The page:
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 Duration: 31.05.1998 - present
 Location: Baku
 Sectors: Community development



The 'Vulnerable Communities in the Caucasus Region' programme is currently LINKS/Caucasus Links' largest area of work and brings together a number of projects focusing on national minorities, refugees and internally displaced persons (IDPs). The programme is launched in June 1998 and is currently funded by European Union through the European Initiative for Democracy and Human rights and the UK National Lottery Charities Board.

National minorities, refugees and IDPs are the most vulnerable parts of society throughout the Caucasus. The programme highlights their problems and advocates their rights. We understand that such objectives are not short of controversy. Majorities in these countries have legitimate concerns as well. The political agenda of vulnerable groups, particularly IDPs and minorities, has on many occasions been hijacked by extremists. The purpose of the programme is not to exacerbate this situation, but rather to bring the political debate on these issues to a higher qualitative level: working with both majorities and minorities, with refugees and permanent residents. Despite its advocacy dimension the programme is therefore also aimed at building confidence between the different nationalities and communities in the Caucasus.

The 'Vulnerable Communities in the Caucasus' programme has four different focuses:

Improving the level and quality of debate on the subject matter

Discussions on current issues related to minorities, refugees and IDPs in the Caucasus is usually highly charged and full of emotion. At best this hinders debate and dialogue, and at worst instigates conflict even outright war. LINKS/Caucasus Links programme aims first and foremost to improve the level and quality of the debate on national minorities, refugees and IDPs in the Caucasus through conferences, seminars and publications.

Since this is not solely an advocacy programme, we seek to work not only with leaders and representatives of the target groups but also with governments and leaders of majorities with whom they interact.

Capacity Building

A key role for the programme is capacity building of the different stakeholders. On the one hand these are first and foremost the vulnerable communities themselves, their leaders and organisations. Yet this is only half the story. In the present situation of transition in the Caucasus, governments and political leaders of the majority communities, as well as ruling elites, are themselves trying to define policies on such issues as national minorities and refugees. Interacting with this sector is therefore essential for our programme to be successful. This period transition, in a sense, also offers a unique opportunity to influence policy at a time when new countries are defining themselves and their position in the world.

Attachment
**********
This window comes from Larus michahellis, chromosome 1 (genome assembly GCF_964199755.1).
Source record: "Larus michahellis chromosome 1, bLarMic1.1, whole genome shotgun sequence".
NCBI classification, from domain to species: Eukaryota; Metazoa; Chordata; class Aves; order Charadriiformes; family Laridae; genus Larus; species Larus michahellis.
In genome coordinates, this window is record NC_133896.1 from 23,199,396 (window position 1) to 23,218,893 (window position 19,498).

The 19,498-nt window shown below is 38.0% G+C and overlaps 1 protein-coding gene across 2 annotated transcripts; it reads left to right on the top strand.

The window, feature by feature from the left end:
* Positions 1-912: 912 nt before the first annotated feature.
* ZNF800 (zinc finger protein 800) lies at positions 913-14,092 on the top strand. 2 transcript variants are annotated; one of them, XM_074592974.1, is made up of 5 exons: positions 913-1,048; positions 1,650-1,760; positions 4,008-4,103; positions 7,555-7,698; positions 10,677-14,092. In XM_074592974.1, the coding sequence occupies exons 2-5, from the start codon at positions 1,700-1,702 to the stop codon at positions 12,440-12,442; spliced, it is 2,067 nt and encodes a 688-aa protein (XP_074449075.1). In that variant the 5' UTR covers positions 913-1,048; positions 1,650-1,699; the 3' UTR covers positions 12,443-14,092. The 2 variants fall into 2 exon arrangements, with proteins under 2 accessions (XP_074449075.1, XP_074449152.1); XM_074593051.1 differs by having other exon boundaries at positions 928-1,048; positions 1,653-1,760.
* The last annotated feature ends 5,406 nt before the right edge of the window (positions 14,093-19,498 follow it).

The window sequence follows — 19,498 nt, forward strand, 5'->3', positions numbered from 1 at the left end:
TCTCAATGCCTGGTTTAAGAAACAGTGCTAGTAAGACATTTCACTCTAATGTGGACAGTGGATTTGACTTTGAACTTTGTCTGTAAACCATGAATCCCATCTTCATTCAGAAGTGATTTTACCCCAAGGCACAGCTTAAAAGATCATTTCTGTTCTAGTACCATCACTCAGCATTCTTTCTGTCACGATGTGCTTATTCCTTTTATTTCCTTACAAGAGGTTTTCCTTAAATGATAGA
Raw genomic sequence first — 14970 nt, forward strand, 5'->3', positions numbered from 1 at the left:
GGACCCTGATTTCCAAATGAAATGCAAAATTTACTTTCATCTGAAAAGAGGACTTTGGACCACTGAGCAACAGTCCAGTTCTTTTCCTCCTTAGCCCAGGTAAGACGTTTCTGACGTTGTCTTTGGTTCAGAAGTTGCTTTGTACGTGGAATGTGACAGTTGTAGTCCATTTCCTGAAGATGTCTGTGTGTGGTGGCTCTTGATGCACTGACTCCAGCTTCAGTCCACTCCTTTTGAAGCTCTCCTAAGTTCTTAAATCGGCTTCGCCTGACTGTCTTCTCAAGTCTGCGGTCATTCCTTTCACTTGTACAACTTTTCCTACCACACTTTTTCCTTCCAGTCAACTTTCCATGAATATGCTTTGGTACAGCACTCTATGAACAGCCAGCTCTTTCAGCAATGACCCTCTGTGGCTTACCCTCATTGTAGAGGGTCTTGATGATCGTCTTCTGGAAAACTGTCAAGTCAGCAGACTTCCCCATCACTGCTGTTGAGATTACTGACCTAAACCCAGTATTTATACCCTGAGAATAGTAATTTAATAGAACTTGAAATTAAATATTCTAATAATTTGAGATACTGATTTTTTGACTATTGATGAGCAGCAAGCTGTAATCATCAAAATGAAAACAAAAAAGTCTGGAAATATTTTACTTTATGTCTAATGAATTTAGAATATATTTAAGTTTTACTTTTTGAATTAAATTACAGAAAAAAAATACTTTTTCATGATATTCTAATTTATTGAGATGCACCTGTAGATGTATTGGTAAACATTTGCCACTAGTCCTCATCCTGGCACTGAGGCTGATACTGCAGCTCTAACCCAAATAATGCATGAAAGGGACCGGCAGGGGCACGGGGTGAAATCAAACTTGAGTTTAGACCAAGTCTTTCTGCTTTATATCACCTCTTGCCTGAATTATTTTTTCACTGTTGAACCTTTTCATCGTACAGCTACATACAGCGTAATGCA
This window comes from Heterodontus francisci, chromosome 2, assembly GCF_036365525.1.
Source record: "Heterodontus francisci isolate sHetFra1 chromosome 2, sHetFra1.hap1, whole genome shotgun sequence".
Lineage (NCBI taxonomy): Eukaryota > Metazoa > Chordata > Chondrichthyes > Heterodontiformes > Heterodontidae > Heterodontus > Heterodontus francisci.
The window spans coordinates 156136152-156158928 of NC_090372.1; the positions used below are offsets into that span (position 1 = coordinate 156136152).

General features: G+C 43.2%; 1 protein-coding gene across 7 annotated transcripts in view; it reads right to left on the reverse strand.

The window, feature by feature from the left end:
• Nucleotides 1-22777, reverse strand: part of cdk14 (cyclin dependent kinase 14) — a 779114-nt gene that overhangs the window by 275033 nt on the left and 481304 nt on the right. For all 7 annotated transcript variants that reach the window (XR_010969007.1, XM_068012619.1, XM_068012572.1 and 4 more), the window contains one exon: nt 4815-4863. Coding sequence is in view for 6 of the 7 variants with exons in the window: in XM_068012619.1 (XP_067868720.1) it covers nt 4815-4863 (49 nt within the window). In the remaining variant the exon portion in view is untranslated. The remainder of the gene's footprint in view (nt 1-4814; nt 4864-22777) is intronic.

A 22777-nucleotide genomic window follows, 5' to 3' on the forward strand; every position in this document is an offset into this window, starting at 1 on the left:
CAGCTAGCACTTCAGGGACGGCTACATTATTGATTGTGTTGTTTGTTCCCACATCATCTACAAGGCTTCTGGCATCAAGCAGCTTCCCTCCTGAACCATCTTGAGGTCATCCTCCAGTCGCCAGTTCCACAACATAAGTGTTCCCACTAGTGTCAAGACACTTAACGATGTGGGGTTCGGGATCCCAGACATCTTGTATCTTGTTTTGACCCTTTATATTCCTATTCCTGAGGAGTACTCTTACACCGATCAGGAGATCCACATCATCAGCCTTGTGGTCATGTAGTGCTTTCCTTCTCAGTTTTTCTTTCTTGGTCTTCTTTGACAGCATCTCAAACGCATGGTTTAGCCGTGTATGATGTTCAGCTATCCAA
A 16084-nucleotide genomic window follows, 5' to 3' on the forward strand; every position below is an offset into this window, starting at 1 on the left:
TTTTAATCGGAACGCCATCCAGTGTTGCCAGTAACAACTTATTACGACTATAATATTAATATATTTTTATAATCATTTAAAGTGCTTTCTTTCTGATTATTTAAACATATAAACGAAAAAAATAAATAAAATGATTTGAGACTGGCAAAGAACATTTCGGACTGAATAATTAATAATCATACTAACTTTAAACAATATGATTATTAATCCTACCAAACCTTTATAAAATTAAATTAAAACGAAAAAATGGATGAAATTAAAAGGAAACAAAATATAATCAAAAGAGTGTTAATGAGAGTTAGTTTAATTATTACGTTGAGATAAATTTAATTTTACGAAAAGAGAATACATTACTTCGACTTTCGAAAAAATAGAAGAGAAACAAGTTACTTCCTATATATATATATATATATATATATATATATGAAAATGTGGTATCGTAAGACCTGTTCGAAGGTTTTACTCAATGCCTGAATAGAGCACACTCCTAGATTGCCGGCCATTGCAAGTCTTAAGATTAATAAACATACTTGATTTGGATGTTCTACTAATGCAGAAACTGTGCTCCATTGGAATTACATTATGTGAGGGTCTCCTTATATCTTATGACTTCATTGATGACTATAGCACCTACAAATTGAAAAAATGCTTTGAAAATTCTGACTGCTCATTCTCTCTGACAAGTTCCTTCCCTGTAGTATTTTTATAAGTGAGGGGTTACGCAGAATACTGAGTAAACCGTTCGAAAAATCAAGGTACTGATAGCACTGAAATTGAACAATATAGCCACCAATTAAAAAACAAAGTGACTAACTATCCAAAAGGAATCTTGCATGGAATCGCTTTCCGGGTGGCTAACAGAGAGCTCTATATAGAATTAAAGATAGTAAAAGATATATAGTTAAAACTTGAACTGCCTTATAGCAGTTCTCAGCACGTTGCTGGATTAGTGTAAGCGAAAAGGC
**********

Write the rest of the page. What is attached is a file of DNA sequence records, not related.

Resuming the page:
The capacity building dimension of the programme provides training for NGOs from vulnerable groups, as well as workshops for officials and parliamentarians for small groups particular organizations.

LINKS/Caucasus Links has also found that one of the best ways of increasing the capacity of organisations, institutions and individuals is through the joint organisation of activities. Our main activities are therefore organised in collaboration with local partners be they other NGOs, parliaments or governments.

Increasing awareness

A key objective of the programme is to increase awareness of the background and issues surrounding national minorities, refugees and IDP communities in the region. This is done both locally, where much prejudice and inherent hostility on many occasions blurs the suffering, concerns and aspirations of vulnerable groups, and also at the international level where many issues connected with the Caucasus have either been completely neglected or relegated to the realm of generalities. LINKS/Caucasus Links offers a platform and a framework for community leaders to air their view.

In order to help with the flow of information on the issues covered by the programme, a number of resource centres are being set up enabling researchers to have access to a variety of publications and documents that are otherwise difficult, or sometimes impossible to find.


The programme seeks to assist networking by groups interested in issues affecting vulnerable communities in the Caucasus.

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